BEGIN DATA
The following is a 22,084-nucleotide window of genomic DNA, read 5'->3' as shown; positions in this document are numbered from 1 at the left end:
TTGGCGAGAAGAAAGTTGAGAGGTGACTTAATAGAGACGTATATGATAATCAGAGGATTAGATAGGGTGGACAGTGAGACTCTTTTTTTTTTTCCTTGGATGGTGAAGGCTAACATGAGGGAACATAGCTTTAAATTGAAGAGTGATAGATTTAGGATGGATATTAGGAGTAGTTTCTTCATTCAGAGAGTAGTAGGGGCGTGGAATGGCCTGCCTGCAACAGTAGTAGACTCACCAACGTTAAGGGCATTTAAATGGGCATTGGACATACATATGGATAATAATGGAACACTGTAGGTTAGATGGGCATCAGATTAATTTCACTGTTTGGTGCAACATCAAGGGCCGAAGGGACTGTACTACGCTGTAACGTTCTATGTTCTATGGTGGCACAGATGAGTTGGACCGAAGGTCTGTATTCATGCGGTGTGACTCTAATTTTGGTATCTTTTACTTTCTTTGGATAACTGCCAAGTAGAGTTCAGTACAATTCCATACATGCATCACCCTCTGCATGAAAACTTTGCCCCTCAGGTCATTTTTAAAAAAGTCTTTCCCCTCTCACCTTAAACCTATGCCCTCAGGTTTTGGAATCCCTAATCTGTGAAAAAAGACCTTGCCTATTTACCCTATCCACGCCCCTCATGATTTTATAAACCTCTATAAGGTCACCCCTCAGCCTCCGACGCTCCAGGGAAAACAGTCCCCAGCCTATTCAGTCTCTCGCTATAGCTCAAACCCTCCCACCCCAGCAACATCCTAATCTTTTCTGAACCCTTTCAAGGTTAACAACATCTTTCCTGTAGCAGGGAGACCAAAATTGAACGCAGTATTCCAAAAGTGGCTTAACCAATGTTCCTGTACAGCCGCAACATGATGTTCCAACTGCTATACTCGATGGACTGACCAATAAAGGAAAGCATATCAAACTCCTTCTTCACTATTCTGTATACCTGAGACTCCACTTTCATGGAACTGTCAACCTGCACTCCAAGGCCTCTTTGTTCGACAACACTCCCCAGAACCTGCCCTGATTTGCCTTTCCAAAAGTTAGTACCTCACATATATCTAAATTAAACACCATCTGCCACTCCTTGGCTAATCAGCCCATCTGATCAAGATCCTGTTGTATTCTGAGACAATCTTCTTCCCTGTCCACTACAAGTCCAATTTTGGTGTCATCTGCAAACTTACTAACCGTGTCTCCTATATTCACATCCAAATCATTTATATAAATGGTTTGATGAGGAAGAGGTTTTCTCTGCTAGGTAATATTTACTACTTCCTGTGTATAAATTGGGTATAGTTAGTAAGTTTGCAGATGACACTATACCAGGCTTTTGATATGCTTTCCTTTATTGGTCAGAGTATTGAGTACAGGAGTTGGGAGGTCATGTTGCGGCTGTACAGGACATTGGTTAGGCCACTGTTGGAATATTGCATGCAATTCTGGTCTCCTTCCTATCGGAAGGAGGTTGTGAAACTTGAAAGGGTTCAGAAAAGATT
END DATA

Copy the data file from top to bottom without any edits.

The following is a 22,084-nucleotide window of genomic DNA, read 5'->3' as shown; positions in this document are numbered from 1 at the left end:
TTGGCGAGAAGAAAGTTGAGAGGTGACTTAATAGAGACGTATATGATAATCAGAGGATTAGATAGGGTGGACAGTGAGACTCTTTTTTTTTTTCCTTGGATGGTGAAGGCTAACATGAGGGAACATAGCTTTAAATTGAAGAGTGATAGATTTAGGATGGATATTAGGAGTAGTTTCTTCATTCAGAGAGTAGTAGGGGCGTGGAATGGCCTGCCTGCAACAGTAGTAGACTCACCAACGTTAAGGGCATTTAAATGGGCATTGGACATACATATGGATAATAATGGAACACTGTAGGTTAGATGGGCATCAGATTAATTTCACTGTTTGGTGCAACATCAAGGGCCGAAGGGACTGTACTACGCTGTAACGTTCTATGTTCTATGGTGGCACAGATGAGTTGGACCGAAGGTCTGTATTCATGCGGTGTGACTCTAATTTTGGTATCTTTTACTTTCTTTGGATAACTGCCAAGTAGAGTTCAGTACAATTCCATACATGCATCACCCTCTGCATGAAAACTTTGCCCCTCAGGTCATTTTTAAAAAAGTCTTTCCCCTCTCACCTTAAACCTATGCCCTCAGGTTTTGGAATCCCTAATCTGTGAAAAAAGACCTTGCCTATTTACCCTATCCACGCCCCTCATGATTTTATAAACCTCTATAAGGTCACCCCTCAGCCTCCGACGCTCCAGGGAAAACAGTCCCCAGCCTATTCAGTCTCTCGCTATAGCTCAAACCCTCCCACCCCAGCAACATCCTAATCTTTTCTGAACCCTTTCAAGGTTAACAACATCTTTCCTGTAGCAGGGAGACCAAAATTGAACGCAGTATTCCAAAAGTGGCTTAACCAATGTTCCTGTACAGCCGCAACATGATGTTCCAACTGCTATACTCGATGGACTGACCAATAAAGGAAAGCATATCAAACTCCTTCTTCACTATTCTGTATACCTGAGACTCCACTTTCATGGAACTGTCAACCTGCACTCCAAGGCCTCTTTGTTCGACAACACTCCCCAGAACCTGCCCTGATTTGCCTTTCCAAAAGTTAGTACCTCACATATATCTAAATTAAACACCATCTGCCACTCCTTGGCTAATCAGCCCATCTGATCAAGATCCTGTTGTATTCTGAGACAATCTTCTTCCCTGTCCACTACAAGTCCAATTTTGGTGTCATCTGCAAACTTACTAACCGTGTCTCCTATATTCACATCCAAATCATTTATATAAATGGTTTGATGAGGAAGAGGTTTTCTCTGCTAGGTAATATTTACTACTTCCTGTGTATAAATTGGGTATAGTTAGTAAGTTTGCAGATGACACTATACCAGGCTTTTGATATGCTTTCCTTTATTGGTCAGAGTATTGAGTACAGGAGTTGGGAGGTCATGTTGCGGCTGTACAGGACATTGGTTAGGCCACTGTTGGAATATTGCATGCAATTCTGGTCTCCTTCCTATCGGAAGGAGGTTGTGAAACTTGAAAGGGTTCAGAAAAGATT